In fact, waking up in the middle of the night is the most common concern that parents of infants report to pediatricians. Now, a new study from Temple psychology professor Marsha Weinraub gives parents some scientific facts to help with that decision.

The study, published in Developmental Psychology, supports the idea that a majority of infants are best left to self-soothe and fall back to sleep on their own.

“By six months of age, most babies sleep through the night, awakening their mothers only about once per week. However, not all children follow this pattern of development,” said Weinraub, an expert on child development and parent-child relationships.

For the study, Weinraub and her colleagues measured patterns of nighttime sleep awakenings in infants ages six to 36 months. Her findings revealed two groups: sleepers and transitional sleepers.

“If you measure them while they are sleeping, all babies — like all adults — move through a sleep cycle every 1 1/2 to 2 hours where they wake up and then return to sleep,” said Weinraub. “Some of them do cry and call out when they awaken, and that is called ‘not sleeping through the night.'”

For the study, Weinraub’s team asked parents of more than 1,200 infants to report on their child’s awakenings at 6, 15, 24 and 36 months. They found that by six months of age, 66 percent of babies — the sleepers — did not awaken, or awoke just once per week, following a flat trajectory as they grew. But a full 33 percent woke up seven nights per week at six months, dropping to two nights by 15 months and to one night per week by 24 months.

Of the babies that awoke, the majority were boys. These transitional sleepers also tended to score higher on an assessment of difficult temperament which identified traits such as irritability and distractibility. And, these babies were more likely to be breastfed. Mothers of these babies were more likely to be depressed and have greater maternal sensitivity.

The findings suggest a couple of things, said Weinraub. One is that genetic or constitutional factors such as those that might be reflected in difficult temperaments appear implicated in early sleep problems. “Families who are seeing sleep problems persist past 18 months should seek advice,” Weinraub said.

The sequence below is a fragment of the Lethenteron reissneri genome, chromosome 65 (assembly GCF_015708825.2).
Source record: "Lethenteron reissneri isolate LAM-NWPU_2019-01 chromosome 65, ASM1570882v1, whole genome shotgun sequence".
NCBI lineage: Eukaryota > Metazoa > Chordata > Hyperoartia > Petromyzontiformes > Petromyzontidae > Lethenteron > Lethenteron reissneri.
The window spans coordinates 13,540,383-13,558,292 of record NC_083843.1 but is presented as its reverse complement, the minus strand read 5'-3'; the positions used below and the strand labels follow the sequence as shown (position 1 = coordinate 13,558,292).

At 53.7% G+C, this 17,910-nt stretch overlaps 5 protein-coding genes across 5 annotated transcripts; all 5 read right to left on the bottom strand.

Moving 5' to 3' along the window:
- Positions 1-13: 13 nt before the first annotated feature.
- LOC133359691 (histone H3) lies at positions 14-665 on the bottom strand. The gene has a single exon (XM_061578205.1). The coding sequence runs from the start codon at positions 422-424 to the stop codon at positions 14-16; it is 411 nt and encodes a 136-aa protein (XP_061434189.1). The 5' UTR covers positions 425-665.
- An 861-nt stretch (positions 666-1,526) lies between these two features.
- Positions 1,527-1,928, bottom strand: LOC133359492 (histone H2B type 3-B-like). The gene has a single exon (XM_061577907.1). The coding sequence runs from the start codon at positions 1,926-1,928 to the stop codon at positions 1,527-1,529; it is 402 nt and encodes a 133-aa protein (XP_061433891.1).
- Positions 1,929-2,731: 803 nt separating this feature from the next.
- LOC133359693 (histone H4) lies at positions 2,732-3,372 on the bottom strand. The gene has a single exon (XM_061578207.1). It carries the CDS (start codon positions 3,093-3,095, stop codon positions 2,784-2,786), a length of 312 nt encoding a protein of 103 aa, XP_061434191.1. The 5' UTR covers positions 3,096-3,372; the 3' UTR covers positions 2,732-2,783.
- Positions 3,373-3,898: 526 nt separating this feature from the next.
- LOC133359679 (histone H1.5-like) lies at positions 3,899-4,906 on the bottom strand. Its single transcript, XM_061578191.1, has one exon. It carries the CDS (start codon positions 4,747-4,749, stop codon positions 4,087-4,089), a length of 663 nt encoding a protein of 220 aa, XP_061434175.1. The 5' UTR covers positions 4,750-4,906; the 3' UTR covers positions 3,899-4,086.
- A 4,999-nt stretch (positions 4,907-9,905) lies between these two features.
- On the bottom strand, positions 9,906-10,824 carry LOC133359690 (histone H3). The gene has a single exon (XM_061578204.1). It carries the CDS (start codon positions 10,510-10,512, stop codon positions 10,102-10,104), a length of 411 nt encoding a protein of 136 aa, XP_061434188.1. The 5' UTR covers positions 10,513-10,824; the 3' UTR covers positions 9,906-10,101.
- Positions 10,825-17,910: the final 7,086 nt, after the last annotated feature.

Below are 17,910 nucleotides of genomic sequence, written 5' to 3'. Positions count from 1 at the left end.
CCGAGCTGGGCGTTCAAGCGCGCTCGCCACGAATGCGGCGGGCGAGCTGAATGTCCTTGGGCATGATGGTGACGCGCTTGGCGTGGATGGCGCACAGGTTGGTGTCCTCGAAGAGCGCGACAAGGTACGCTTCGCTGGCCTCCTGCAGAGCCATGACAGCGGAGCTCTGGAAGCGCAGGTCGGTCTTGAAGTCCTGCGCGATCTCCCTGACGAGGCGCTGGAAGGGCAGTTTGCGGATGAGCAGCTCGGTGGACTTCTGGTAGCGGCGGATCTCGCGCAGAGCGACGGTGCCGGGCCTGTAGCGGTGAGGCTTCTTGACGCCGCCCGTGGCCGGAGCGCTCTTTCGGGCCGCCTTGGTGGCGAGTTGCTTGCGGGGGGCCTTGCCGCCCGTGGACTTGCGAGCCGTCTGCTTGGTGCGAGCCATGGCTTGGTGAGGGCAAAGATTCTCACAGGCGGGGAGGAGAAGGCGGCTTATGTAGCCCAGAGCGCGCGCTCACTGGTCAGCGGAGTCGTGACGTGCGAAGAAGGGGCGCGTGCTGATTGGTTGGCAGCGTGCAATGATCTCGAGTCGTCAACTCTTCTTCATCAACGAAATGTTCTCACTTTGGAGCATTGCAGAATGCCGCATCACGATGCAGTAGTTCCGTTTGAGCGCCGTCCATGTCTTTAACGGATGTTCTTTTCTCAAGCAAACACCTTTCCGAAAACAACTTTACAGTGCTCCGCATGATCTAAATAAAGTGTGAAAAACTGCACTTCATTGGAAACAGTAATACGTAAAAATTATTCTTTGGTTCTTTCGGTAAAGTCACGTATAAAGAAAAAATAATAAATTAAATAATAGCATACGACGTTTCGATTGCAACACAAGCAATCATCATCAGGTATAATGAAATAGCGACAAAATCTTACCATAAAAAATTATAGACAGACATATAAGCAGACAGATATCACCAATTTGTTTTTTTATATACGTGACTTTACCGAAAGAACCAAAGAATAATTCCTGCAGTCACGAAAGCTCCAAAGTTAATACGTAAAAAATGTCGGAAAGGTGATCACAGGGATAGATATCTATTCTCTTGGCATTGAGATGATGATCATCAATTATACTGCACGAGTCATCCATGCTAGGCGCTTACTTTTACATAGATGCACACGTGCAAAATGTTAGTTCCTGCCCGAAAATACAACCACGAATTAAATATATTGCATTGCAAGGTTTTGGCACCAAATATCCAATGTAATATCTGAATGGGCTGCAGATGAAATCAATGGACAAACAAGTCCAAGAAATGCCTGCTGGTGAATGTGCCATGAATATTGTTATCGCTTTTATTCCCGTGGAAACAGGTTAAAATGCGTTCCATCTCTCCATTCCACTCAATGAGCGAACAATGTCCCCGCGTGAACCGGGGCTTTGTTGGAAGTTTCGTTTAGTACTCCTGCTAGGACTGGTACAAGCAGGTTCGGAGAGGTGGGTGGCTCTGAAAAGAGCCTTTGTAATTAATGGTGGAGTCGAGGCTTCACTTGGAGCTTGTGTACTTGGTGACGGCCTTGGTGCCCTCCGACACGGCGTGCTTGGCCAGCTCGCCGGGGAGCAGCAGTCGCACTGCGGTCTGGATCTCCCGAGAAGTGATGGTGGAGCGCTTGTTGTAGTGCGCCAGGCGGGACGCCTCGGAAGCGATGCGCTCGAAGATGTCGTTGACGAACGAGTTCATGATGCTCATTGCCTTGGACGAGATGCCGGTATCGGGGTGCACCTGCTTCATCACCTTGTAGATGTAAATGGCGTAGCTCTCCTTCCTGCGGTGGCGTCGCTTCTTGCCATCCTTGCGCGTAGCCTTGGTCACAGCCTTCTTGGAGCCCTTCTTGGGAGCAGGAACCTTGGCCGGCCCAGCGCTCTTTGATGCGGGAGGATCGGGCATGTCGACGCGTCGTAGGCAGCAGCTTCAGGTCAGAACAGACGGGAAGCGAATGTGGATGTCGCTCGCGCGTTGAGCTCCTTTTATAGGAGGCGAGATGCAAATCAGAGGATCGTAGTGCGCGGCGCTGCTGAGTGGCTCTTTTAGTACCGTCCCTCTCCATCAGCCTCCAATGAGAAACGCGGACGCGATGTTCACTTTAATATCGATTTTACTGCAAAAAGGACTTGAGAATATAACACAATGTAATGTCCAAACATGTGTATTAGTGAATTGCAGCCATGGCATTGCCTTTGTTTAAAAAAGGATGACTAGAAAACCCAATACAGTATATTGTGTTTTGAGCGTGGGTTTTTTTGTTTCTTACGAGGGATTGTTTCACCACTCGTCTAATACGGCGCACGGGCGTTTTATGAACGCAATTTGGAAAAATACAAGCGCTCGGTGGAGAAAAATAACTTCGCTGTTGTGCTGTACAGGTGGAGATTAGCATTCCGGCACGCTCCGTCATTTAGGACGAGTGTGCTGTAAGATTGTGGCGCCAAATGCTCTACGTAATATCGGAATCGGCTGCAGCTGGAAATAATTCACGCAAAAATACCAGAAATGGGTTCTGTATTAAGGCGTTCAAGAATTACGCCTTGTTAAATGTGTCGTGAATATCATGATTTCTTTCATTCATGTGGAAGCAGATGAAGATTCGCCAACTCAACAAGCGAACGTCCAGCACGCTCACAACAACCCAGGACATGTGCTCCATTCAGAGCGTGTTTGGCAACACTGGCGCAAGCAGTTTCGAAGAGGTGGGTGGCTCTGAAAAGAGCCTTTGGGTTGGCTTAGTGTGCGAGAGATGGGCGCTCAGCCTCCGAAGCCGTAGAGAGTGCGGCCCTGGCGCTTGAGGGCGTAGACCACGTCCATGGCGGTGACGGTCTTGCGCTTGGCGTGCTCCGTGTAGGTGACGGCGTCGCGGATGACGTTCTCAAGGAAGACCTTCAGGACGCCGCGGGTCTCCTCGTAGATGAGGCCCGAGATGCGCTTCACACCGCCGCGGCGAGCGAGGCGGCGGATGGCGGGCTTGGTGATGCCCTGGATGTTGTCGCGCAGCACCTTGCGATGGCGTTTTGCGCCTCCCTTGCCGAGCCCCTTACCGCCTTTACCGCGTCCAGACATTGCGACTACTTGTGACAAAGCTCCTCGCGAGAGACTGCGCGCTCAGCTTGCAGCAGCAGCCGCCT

Another takeaway is that it is important for babies to learn how to fall asleep on their own. “When mothers tune in to these night time awakenings and/or if a baby is in the habit of falling asleep during breastfeeding, then he or she may not be learning to how to self-soothe, something that is critical for regular sleep,” she said.

According to Weinraub, the mechanism by which maternal depression is connected to infant awakenings is an area that would benefit from further research. On the one hand, Weinraub said, it’s possible that mothers who are depressed at six and 36 months may have been depressed during pregnancy and that this prenatal depression could have affected neural development and sleep awakenings. At the same time, it’s important to recognize that sleep deprivation can, of course, exacerbate maternal depression, she said.

“Because the mothers in our study described infants with many awakenings per week as creating problems for themselves and other family members, parents might be encouraged to establish more nuanced and carefully targeted routines to help babies with self-soothing and to seek occasional respite,” said Weinraub.

“The best advice is to put infants to bed at a regular time every night, allow them to fall asleep on their own and resist the urge to respond right away to awakenings.”


Story Source:

The above story is reprinted from materials provided byTemple University, via EurekAlert!, a service of AAAS.

Note: Materials may be edited for content and length. For further information, please contact the source cited above.


Journal Reference:

  1. Marsha Weinraub, Randall H. Bender, Sarah L. Friedman, Elizabeth J. Susman, Bonnie Knoke, Robert Bradley, Renate Houts, Jason Williams. Patterns of developmental change in infants’ nighttime sleep awakenings from 6 through 36 months of age..Developmental Psychology, 2012; 48 (6): 1511 DOI:10.1037/a0027680
Temple University (2013, January 2). Let crying babes lie: Study supports notion of leaving infants to cry themselves back to sleep.ScienceDaily. Retrieved January 3, 2013, from http://www.sciencedaily.com/releases/2013/01/130102161811.htm

If Baby’s Crawling, You’ll Probably Be Up More at Night, Study Reveals

Jan. 2, 2013 — Infants who have started crawling wake up more often at night compared to the period before the crawling, reveals a new study by Dr. Dina Cohen of the University of Haifa’s Department of Counseling and Human Development.


The doctoral study, conducted under the supervision of Prof. Anat Scher, observed 28 healthy babies who were developing normally, examining them once every two to three weeks. Their motor development and sleeping habits were monitored from age 4-5 months and continued until age 11 months. Their sleep patterns were measured by a device called an ActiGraph that provides objective evaluations of sleep patterns, taken together with parental reports from diaries and questionnaires. The infants’ crawling development and progress was observed and videoed by the researcher.

The study showed that the average age for the babies to begin crawling was 7 months, and that this was accompanied by an increase in the number of times they woke up at night, from an average of 1.55 times per night to 1.98 times (based on the ActiGraph measurements). The incidents of wakefulness also lasted longer, about 10 minutes on average, as per parental reports.